You gotta be careful about outliers too.  Often as not, they represent another valid distribution you failed to tease out due to an inability to properly pick a classifying idea for what you're measuring.  So just tossing them isn't always the right thing to do.


Me, I just watch the tape.  Even if I always got good numbers, I wouldn't be the first to get them usually (see Juniper earnings today) and the ticker is still the truth.

Silversem's picture

It are very difficult times for investors. You don't know who or what to trust anymore. That is why i think you are better off trading than investing. For trading you can rely for the most part on technical analysis instead of unrelyable economical data.

no life's picture

"In Alpo We Trust."

HarryM's picture

A little late for this discussion... no?

Amish Hacker's picture

Yes, but the real problem isn't so much one of timing as a question of the ability of the US public to grasp the reality at all. Back in the Watergate era, otherwise-intelligent Americans said, "Gee, if you can't trust the President of the United States, who can you trust?" Then they got a political education.

Today we say, "Gee, if we can't trust the data..." Prepare for a hard lesson in financial education.

An education is what you get when you don't get what you wanted.

Jason T's picture

Going long $50 light bulbst that'll last me up to 30 years.  

malek's picture

You know the quip in Eastern Germany before the wall came down:  "Only trust the data you've falsified yourself."

But even that stopped working after all levels of reporting entities applied that approach.

Ted Baker's picture


G_T_A_44's picture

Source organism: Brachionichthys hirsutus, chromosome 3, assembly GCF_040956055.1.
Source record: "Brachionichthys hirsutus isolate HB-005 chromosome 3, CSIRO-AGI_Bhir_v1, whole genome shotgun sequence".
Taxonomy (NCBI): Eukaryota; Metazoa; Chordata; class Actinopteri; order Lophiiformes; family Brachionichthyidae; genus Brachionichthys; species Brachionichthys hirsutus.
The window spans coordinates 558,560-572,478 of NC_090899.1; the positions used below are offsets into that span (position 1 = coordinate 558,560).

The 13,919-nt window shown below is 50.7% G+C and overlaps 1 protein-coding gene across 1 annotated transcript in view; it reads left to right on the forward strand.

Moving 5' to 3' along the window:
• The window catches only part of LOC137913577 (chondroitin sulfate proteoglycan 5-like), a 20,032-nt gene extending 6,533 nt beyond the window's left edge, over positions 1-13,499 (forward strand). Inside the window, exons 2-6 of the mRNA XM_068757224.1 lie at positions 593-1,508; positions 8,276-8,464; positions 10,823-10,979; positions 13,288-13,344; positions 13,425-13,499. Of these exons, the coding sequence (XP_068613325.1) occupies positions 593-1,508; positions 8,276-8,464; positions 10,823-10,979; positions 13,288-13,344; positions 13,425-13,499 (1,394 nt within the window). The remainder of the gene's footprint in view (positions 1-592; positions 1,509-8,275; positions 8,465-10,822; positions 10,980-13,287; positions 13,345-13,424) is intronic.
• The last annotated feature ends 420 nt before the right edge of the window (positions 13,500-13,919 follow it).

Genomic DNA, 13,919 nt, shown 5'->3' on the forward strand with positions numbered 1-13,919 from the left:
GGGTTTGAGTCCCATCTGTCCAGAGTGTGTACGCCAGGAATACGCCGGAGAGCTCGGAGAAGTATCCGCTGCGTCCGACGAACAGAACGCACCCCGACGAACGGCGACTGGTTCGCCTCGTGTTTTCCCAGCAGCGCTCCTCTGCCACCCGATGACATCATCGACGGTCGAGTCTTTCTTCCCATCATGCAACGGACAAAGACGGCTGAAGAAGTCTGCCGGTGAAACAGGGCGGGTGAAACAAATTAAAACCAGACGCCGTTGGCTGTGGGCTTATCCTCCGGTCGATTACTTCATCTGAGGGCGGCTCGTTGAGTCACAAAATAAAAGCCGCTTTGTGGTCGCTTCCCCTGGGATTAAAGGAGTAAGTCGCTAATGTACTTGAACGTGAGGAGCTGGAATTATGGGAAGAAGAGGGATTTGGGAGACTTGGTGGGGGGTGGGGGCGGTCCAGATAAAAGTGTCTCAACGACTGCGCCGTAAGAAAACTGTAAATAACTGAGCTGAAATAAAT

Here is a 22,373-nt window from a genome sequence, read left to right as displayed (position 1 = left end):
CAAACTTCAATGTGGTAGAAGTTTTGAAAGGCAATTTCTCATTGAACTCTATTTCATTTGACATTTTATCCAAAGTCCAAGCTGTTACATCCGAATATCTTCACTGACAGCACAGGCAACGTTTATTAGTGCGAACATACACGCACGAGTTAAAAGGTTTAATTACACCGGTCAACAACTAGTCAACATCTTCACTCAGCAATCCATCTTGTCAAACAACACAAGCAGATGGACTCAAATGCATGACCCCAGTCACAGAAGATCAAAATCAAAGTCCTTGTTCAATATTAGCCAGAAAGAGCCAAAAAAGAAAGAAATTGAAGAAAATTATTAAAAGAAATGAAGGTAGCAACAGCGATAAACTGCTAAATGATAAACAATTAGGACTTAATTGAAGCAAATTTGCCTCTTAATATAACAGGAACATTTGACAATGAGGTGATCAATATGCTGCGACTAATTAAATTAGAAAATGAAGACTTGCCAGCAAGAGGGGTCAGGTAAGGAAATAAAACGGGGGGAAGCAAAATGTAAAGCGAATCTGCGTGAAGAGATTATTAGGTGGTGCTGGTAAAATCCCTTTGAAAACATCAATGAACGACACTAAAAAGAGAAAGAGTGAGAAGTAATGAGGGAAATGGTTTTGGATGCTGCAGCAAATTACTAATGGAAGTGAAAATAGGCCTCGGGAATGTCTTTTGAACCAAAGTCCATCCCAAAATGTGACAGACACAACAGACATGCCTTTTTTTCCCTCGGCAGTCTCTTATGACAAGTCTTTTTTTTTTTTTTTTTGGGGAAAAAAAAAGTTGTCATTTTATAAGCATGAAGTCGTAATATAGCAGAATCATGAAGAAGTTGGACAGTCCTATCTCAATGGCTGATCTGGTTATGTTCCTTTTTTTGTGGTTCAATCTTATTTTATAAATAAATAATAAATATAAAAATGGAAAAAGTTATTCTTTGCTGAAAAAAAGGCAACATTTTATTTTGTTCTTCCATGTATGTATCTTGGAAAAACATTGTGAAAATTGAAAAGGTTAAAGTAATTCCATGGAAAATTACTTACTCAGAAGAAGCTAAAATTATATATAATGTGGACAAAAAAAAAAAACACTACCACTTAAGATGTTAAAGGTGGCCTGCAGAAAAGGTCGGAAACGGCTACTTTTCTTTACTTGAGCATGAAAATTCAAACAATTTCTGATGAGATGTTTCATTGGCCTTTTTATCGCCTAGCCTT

"National, corporate and consumer debt. This was a major concern and still exists today. First issue on the agenda after re-election, raise the debt ceiling limit by $800 Billion, bringing the total to $8.2 Trillion in order to satisfy our November 2004 obligations. Budget and current account deficits continue to soar at alarming levels, roughly $600 Billion each, third world status. Remember, when Russia, Mexico, Brazil and Argentina went bankrupt? Well, we’re at those levels. Corporate balance sheets are in repair mode and appear to be in better shape. After numerous re-fi’s and virtual exemption from Federal income taxes, US corporations are on the mend. However, consumers continue to spend, or should we say borrow, like there’s no tomorrow. The scary part, this has been encouraged by both the Fed, as well as the government. Consumers continue to live well beyond their means. The US dollar continues to deteriorate. After so much printing to reliquify the system, the world’s reserve currency status could possibly be in jeopardy. Although the dollar is short-term oversold, continued hurdles still exist. So much so, that foreigners are lining the streets of China to exchange dollars for anything but US dollars. Apparently, faith in the currency is starting to diminish. Employment or, should we say Unemployment? Over 8 million Americans remain unemployed, and that number may actually be higher than one is led to believe. If you’re a believer in the Birth/Death ratio model, then you’re probably a sympathizer with the numbers being released by the BLS. Unfortunately, we’re suspect of any and all reports by government agencies. Housing bubble? What housing bubble? What are we talking about? Well, in a recent release, figures suggest that currently, only 19% of California households can afford the median priced home, which stands in the mid-to upper $400,000’s. Back in the east, it’s quite apparent that rents do not support housing prices. For instance, take a peak at the housing market in Boston. Rent prices on multi-family dwellings have been hit to the tune of 20-35% in recent years, yet, home prices have tripled during the past ten years, not to mention the 19% commercial vacancy rate in downtown Boston. Lax lending practices, interest only loans, adjustable rate mortgages, and if you have a pulse and can sign your name on the dotted line, come on down, you’re the next contestant on this, “Home is right for you”. O.K., we’re being cynical, yet, when people are buying a property that they can rent for $1100-1200 per month, and they purchase the exact same property, size, and location, and paying a mortgage of $2,500 per month, something’s amiss. Does the tax allowance for home ownership outweigh the difference in rent? Do the numbers, and we have, and you’ll find that at some point, the real potential for mass foreclosures may await those who are in over their heads. HELOCS (Home Equity Lines of Credit) appear to be the means of today’s down payment. Thus, today’s buyers, who have no down payment, yet, due to their FICA score, are piggybacking a second mortgage (20% down to alleviate PMI) on top of their primary, have nothing at stake, except for a potential personal bankruptcy and foreclosure. And as we all know by now, these are not considered shameful these days. Matter of fact, “The Donald”, thinks that bankruptcy is good thing. Whew…….." - GTA Report December 2004